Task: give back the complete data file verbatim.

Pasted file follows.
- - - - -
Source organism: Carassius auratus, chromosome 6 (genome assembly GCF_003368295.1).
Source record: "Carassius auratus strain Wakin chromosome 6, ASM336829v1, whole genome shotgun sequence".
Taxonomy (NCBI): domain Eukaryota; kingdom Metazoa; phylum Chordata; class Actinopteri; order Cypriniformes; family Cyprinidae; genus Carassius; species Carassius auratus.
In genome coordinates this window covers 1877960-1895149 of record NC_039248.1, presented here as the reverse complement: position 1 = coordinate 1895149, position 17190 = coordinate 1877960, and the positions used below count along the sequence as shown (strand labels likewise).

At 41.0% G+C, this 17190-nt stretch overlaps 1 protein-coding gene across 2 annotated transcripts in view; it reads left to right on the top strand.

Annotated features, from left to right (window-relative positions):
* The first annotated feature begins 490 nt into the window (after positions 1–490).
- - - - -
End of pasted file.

Source organism: Carassius auratus, chromosome 6 (genome assembly GCF_003368295.1).
Source record: "Carassius auratus strain Wakin chromosome 6, ASM336829v1, whole genome shotgun sequence".
Taxonomy (NCBI): domain Eukaryota; kingdom Metazoa; phylum Chordata; class Actinopteri; order Cypriniformes; family Cyprinidae; genus Carassius; species Carassius auratus.
In genome coordinates this window covers 1877960-1895149 of record NC_039248.1, presented here as the reverse complement: position 1 = coordinate 1895149, position 17190 = coordinate 1877960, and the positions used below count along the sequence as shown (strand labels likewise).

At 41.0% G+C, this 17190-nt stretch overlaps 1 protein-coding gene across 2 annotated transcripts in view; it reads left to right on the top strand.

Annotated features, from left to right (window-relative positions):
* The first annotated feature begins 490 nt into the window (after positions 1–490).